Epithelioid Hemangioendothelioma of the Thoracic Aorta Resulting in Aortic Obstruction and Congestive Heart Failure
A54-year-old white woman was referred for cardiac consultation because of increased dyspnea with exertion and leg pain. The patient’s past medical history was significant for smoking and recent onset of hypertension. On physical examination, she was found to have a blood pressure of 180/90 mm Hg and a heart rate of 110 bpm. The lungs were clear to auscultation. The carotid upstrokes were bounding, and there were bilateral carotid bruits. The central venous pressure was not elevated. The cardiac examination was significant for a loud, harsh systolic murmur (II to III/VI) across the precordium with radiation to the back. There was a left ventricular lift and a third heart sound. The abdominal examination was normal, and stool guaiac was negative. There was no peripheral edema. The femoral pulses were diminished.
The ECG showed normal sinus rhythm, left atrial enlargement, incomplete right bundle-branch block, and voltage and T-wave changes suggestive of left ventricular hypertrophy. An echocardiogram showed a global decrease in left ventricular function, with an ejection fraction of 25%. There was mild left ventricular hypertrophy and mild mitral regurgitation. The chest radiograph showed moderate cardiomegaly with clear lung fields and normal pulmonary vasculature. Significant laboratory findings included a hemoglobin of 10.1 (mean corpuscular volume=90) and an elevated calcium of 11.6. The patient was referred for bilateral heart catheterization and coronary angiography.
At angiography, her femoral pulses were diminished. A guidewire could not be passed beyond the thoracic aorta; therefore, angiography was performed with a left brachial approach. The proximal aortic pressure was 160/73 mm Hg, and the femoral arterial pressure measured through a 6F sheath was 61/51 mm Hg. Coronary angiography showed only mild to moderate atherosclerotic changes. The left ventricular pressure was 162/8, 33 mm Hg. An aortogram revealed a severe obstruction in the thoracic aorta beyond the left subclavian artery takeoff (Figure 1⇓). A chest magnetic resonance angiogram showed a normal-size aorta without calcification. There was a 10-cm segment of marked circumferential narrowing of the mid descending thoracic aorta, with a lumen of 8 to 10 mm at its narrowest portion (Figure 2⇓). A CT scan of the abdomen and pelvis showed small to moderate pleural effusions. There was borderline enlargement of the hemiazygous and periaortic nodes. A 3-cm lytic lesion involved the left femoral neck, and numerous small lytic lesions involved the iliac bones and left proximal femur and ischium (Figure 3⇓).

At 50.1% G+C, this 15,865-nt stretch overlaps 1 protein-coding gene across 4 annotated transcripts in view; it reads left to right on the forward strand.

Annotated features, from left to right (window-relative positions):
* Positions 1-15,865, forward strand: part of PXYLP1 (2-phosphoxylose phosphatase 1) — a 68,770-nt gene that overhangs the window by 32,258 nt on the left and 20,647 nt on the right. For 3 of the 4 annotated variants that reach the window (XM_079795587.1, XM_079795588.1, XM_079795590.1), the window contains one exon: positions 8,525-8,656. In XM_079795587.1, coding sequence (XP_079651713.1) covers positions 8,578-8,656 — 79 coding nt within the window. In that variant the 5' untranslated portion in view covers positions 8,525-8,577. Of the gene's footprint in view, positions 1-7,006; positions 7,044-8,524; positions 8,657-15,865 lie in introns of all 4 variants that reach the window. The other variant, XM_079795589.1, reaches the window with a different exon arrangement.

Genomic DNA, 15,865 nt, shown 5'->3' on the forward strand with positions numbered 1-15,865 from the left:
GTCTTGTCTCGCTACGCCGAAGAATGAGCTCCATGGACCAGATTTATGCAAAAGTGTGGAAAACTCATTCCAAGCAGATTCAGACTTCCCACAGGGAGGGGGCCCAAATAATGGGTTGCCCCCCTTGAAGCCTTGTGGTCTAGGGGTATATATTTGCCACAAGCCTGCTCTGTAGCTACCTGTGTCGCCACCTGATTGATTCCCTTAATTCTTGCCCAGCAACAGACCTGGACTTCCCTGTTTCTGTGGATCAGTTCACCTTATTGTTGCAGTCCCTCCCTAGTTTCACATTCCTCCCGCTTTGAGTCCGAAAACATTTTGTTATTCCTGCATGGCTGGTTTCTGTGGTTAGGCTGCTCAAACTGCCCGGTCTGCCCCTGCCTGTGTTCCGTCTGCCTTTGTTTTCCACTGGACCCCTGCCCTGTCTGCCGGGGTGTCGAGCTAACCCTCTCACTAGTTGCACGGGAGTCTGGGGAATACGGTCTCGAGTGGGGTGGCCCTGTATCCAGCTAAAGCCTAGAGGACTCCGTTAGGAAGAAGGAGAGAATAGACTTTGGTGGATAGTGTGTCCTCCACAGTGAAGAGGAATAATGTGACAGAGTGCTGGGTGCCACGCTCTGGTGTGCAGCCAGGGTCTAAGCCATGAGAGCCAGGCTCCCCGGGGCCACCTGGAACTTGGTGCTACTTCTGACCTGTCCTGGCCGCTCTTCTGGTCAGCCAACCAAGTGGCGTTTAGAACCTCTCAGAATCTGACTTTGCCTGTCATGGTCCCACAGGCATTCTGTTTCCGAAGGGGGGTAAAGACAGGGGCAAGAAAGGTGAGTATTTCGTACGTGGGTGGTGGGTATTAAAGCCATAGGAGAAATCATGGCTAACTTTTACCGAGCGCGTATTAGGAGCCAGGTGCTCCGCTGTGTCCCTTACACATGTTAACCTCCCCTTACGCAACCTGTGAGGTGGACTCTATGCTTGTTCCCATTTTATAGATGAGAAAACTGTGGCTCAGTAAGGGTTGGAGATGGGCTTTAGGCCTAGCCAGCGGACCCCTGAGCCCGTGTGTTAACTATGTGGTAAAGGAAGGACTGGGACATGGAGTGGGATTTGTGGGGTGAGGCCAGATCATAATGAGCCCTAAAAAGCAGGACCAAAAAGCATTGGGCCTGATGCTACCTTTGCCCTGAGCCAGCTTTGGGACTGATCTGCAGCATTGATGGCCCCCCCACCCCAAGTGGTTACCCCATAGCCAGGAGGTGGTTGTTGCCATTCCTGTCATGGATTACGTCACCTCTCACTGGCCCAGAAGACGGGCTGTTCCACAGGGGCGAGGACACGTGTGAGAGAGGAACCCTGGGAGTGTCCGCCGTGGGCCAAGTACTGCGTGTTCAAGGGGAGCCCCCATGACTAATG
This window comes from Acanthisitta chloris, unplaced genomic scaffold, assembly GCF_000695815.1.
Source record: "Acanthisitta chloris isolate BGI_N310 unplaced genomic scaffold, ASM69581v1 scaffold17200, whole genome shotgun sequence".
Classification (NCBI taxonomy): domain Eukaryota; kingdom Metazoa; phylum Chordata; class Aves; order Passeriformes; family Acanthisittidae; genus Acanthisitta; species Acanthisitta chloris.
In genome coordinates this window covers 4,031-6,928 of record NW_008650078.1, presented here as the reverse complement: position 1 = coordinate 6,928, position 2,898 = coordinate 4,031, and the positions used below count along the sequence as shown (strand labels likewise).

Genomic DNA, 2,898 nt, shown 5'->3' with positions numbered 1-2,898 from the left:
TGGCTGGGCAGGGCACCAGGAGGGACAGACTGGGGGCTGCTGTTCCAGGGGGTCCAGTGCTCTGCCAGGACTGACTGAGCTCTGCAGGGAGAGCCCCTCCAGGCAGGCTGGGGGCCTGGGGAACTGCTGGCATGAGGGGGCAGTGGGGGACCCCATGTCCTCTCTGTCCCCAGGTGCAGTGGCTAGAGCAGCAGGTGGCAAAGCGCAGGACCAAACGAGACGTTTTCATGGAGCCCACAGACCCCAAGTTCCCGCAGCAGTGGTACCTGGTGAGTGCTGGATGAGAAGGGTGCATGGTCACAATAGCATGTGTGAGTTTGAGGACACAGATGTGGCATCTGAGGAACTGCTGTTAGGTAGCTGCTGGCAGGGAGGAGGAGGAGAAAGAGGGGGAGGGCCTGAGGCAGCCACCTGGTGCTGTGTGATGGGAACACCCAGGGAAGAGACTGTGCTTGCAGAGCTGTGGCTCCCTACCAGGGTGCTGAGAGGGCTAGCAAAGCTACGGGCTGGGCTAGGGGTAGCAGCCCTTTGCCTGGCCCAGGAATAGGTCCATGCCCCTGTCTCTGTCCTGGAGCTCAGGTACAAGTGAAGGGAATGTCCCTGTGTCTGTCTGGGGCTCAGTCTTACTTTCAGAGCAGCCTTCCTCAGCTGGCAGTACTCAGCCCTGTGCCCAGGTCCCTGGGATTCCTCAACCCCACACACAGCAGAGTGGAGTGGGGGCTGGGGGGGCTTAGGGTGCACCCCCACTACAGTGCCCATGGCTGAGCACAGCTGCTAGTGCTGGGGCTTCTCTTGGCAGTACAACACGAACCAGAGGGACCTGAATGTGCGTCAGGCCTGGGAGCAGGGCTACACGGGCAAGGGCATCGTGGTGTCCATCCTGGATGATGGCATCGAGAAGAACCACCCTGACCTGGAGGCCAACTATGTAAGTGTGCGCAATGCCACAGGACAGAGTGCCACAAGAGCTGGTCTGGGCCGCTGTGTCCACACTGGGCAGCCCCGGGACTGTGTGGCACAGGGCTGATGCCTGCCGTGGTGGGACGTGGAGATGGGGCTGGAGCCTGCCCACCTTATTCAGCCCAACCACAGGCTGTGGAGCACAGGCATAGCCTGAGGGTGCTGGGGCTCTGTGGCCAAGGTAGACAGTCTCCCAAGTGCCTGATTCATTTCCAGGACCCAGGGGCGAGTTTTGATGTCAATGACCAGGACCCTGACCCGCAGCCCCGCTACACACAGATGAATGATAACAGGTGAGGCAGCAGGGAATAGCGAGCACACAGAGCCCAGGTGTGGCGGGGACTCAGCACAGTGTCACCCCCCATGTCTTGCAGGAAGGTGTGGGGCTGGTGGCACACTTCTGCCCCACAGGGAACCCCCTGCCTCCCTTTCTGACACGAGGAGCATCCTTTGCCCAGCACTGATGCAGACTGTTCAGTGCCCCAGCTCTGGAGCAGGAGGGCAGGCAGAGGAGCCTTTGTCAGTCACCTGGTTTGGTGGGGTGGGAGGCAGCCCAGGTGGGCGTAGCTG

The patient underwent successful surgical resection of the thoracic aorta and needle biopsy of the femur. Tissue pathology revealed an epithelioid hemangioendothelioma in both specimens (Figure 4⇓). An echocardiogram performed 5 days after resection of the aortic obstruction showed significant improvement in left ventricular function, with an ejection fraction of 45% to 50%.
The editor of Images in Cardiovascular Medicine is Hugh A. McAllister, Jr, MD, Chief, Department of Pathology, St Luke’s Episcopal Hospital and Texas Heart Institute, and Clinical Professor of Pathology, University of Texas Medical School and Baylor College of Medicine.
Circulation encourages readers to submit cardiovascular images to Dr Hugh A. McAllister, Jr, St Luke’s Episcopal Hospital and Texas Heart Institute, 6720 Bertner Ave, MC1-267, Houston, TX 77030.
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